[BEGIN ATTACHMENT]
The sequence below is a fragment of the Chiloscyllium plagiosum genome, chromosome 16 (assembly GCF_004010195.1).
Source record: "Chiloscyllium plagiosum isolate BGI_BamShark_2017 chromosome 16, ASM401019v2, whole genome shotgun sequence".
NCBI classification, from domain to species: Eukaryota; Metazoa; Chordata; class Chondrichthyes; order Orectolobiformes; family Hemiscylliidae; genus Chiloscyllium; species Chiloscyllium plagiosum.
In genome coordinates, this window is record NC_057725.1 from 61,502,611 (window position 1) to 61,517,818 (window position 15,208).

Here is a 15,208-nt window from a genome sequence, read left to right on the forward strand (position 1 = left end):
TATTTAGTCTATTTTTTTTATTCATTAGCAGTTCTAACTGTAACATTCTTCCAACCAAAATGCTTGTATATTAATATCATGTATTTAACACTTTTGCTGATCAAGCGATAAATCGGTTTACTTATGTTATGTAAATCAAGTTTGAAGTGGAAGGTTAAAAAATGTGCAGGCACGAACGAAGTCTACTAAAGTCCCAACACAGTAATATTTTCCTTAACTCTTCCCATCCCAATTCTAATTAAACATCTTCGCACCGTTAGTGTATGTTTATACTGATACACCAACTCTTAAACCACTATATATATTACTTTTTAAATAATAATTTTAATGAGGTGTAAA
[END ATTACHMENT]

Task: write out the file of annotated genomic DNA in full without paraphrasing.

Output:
The sequence below is a fragment of the Chiloscyllium plagiosum genome, chromosome 16 (assembly GCF_004010195.1).
Source record: "Chiloscyllium plagiosum isolate BGI_BamShark_2017 chromosome 16, ASM401019v2, whole genome shotgun sequence".
NCBI classification, from domain to species: Eukaryota; Metazoa; Chordata; class Chondrichthyes; order Orectolobiformes; family Hemiscylliidae; genus Chiloscyllium; species Chiloscyllium plagiosum.
In genome coordinates, this window is record NC_057725.1 from 61,502,611 (window position 1) to 61,517,818 (window position 15,208).

Here is a 15,208-nt window from a genome sequence, read left to right on the forward strand (position 1 = left end):
TATTTAGTCTATTTTTTTTATTCATTAGCAGTTCTAACTGTAACATTCTTCCAACCAAAATGCTTGTATATTAATATCATGTATTTAACACTTTTGCTGATCAAGCGATAAATCGGTTTACTTATGTTATGTAAATCAAGTTTGAAGTGGAAGGTTAAAAAATGTGCAGGCACGAACGAAGTCTACTAAAGTCCCAACACAGTAATATTTTCCTTAACTCTTCCCATCCCAATTCTAATTAAACATCTTCGCACCGTTAGTGTATGTTTATACTGATACACCAACTCTTAAACCACTATATATATTACTTTTTAAATAATAATTTTAATGAGGTGTAAA